The Washington Horse Racing Commission (Commission) is responsible for licensing, regulating, and supervising all race meets held in Washington where the parimutuel system of betting is used. The Commission is also responsible for inspecting each race course in the state at least once a year.
Betting or wagering on a horse race is lawful in Washington only if it is by the parimutuel method. The parimutuel method is a wagering system in which the bets of a particular type are pooled, taxes and commissions are removed, and payoffs are calculated by sharing the pool among all of the winning bets. Licensees that operate race meets must withhold and pay to the Commission daily, for each authorized day of parimutuel wagering, a parimutuel tax that is a percentage of all the licensees' daily gross receipts from the licensees' in-state parimutuel machines.
The receipts from the parimutuel tax must be deposited in the Washington Horse Racing Commission Operating Account (Account), in addition to any gifts, grants, or endowments the Commission receives. The Commission, or the Commission's designee, may authorize expenditures from the Account. Moneys in the Account must be used for the Commission's operating expenses, except as otherwise required in the terms of a gift, grant, or endowment.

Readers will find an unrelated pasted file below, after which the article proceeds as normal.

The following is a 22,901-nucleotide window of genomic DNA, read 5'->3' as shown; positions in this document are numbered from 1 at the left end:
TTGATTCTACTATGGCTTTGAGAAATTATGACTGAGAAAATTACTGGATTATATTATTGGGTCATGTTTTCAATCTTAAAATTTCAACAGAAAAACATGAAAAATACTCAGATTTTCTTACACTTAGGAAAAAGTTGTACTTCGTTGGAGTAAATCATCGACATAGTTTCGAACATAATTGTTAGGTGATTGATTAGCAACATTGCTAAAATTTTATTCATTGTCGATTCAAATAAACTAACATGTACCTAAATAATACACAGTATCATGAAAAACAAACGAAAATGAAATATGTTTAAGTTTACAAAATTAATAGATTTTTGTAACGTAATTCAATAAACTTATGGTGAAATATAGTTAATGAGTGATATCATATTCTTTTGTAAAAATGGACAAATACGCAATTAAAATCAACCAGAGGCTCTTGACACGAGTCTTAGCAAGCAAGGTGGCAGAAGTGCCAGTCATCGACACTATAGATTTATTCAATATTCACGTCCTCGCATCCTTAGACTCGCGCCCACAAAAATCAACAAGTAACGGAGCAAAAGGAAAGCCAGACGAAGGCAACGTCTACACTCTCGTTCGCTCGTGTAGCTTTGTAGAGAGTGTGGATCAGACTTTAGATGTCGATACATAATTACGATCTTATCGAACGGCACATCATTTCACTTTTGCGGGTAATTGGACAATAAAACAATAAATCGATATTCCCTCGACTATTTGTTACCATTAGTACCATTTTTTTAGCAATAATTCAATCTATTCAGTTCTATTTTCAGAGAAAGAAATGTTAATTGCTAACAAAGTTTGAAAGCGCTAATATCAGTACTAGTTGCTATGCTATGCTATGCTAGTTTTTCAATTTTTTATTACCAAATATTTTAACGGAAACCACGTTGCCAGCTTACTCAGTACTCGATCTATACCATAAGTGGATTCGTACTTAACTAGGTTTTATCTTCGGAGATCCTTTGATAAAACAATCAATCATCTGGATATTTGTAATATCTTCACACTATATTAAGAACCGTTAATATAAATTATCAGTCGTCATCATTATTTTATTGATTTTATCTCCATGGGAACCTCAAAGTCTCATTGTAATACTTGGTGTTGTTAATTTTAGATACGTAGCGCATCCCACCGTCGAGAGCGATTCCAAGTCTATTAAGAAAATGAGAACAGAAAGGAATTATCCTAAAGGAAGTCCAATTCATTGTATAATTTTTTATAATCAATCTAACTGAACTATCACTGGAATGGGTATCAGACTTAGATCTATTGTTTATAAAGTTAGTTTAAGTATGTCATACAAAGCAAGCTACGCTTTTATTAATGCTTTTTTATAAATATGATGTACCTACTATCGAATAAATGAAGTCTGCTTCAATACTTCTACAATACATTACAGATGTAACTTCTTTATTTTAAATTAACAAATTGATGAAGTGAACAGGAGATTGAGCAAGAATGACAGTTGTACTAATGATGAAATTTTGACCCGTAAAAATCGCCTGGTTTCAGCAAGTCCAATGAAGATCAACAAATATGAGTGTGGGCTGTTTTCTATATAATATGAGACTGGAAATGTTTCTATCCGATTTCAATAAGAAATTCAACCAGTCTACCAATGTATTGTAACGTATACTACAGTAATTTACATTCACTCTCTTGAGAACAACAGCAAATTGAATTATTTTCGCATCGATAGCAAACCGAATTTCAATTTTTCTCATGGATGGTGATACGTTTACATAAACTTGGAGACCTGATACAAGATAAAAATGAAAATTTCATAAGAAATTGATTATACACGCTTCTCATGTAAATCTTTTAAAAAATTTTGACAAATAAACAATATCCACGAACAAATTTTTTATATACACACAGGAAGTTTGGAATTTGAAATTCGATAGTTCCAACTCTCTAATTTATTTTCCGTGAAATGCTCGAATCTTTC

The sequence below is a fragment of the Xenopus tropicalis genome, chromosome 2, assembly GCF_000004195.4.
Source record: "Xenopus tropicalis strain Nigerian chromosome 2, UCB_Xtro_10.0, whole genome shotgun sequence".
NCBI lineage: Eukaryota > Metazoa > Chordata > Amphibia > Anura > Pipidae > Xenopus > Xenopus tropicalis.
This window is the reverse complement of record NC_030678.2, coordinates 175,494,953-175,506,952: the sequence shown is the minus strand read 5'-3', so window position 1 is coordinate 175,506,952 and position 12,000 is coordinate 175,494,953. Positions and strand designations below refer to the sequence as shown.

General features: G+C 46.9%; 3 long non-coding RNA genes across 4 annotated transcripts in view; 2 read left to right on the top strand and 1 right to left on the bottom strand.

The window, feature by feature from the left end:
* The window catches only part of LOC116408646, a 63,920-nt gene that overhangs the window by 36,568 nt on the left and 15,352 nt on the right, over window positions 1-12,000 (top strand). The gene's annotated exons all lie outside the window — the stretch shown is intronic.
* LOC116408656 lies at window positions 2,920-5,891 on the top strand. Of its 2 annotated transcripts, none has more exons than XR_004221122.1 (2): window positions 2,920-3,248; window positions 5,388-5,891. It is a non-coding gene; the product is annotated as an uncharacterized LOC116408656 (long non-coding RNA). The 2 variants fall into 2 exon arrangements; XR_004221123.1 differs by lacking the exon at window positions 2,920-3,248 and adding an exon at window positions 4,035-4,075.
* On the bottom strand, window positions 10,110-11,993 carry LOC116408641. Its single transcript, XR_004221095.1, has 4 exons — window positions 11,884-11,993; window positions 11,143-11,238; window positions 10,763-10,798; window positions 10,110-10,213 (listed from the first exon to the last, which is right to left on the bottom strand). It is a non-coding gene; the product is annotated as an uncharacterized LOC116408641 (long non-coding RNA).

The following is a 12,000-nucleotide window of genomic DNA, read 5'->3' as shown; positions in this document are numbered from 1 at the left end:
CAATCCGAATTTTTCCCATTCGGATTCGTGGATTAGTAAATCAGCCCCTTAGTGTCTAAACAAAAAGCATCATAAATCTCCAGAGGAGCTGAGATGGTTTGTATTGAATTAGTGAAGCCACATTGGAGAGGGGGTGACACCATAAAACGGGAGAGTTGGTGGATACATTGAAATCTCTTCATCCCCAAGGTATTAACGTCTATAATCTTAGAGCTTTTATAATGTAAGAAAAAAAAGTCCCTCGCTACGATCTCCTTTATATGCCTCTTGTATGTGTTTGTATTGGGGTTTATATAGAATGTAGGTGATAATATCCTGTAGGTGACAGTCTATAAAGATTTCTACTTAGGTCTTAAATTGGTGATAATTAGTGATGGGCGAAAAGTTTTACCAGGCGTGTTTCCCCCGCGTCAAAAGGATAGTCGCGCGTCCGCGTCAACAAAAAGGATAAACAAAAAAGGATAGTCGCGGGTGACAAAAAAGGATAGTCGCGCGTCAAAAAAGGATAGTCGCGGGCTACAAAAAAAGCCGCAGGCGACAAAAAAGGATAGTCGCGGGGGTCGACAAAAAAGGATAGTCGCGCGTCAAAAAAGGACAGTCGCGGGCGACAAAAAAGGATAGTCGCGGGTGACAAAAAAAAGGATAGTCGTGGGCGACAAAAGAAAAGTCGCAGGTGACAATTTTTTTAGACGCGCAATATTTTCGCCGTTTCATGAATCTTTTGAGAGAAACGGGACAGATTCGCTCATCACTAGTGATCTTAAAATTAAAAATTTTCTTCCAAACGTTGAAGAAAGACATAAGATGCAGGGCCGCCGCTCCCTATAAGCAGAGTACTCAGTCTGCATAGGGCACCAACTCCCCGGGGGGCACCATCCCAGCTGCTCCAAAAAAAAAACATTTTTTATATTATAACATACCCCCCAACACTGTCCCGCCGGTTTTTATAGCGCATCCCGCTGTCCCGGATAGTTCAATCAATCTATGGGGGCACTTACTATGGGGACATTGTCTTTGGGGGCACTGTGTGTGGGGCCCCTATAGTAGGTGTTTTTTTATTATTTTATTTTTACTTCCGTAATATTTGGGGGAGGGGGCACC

Sums paid to the Commission, including license fees, but excluding licensee withholdings paid to the Commission related to nonprofit race meets and Washington-bred-only horse race payments, must be retained by the Commission for the payment of salaries to its members, secretary, clerical and office expenses, and all other expenses incurred.
The state may not pay for salary, wages, expenses, or compensation, of any kind, in connection with the work of the Commission.
The provision prohibiting the state from paying any salary, wages, expenses, or compensation in connection with the work of the Commission is removed.
PRO: The bill allows the Horse Racing Commission to ask for appropriations. The bill does not appropriate money or make a request. The horse racing industry has suffered greatly through the pandemic. There was a decline of revenue even before the pandemic. The revenue is necessary to make sure there is a well-regulated and sanctioned industry. Without the Commission, the horse racing industry would not exist in the state. There has been a lot of consolidation of the tracks. The industry has a vital impact on the agricultural industry.
There are about 33 state employees at the Commission, including seasonal compliance officers. Due to a statute from the 1930s, the general fund cannot pay salaries and expenses related to the Commission. Due to industry changes and COVID-19, the Commission had a drastic reduction in revenue. Without the bill there may be layoffs by summer.
The Commission is the only state agency with this restrictive statute. The Commission does not have control over certain cost, including the central service costs to support state agencies. The Commission has no control over the amount of salaries and benefits. Since 2017, there has been a 17 percent increase in the cost of salaries and benefits. In the last year, there has been a decrease in revenue of about $300,000 out of a $1.2 million budget.
Emerald Downs has a 50 day race meet schedule. There is only one track currently running races. Another track was running before COVID-19. They believe they may come back in 2022. One track in Walla Walla needs funding to run their track.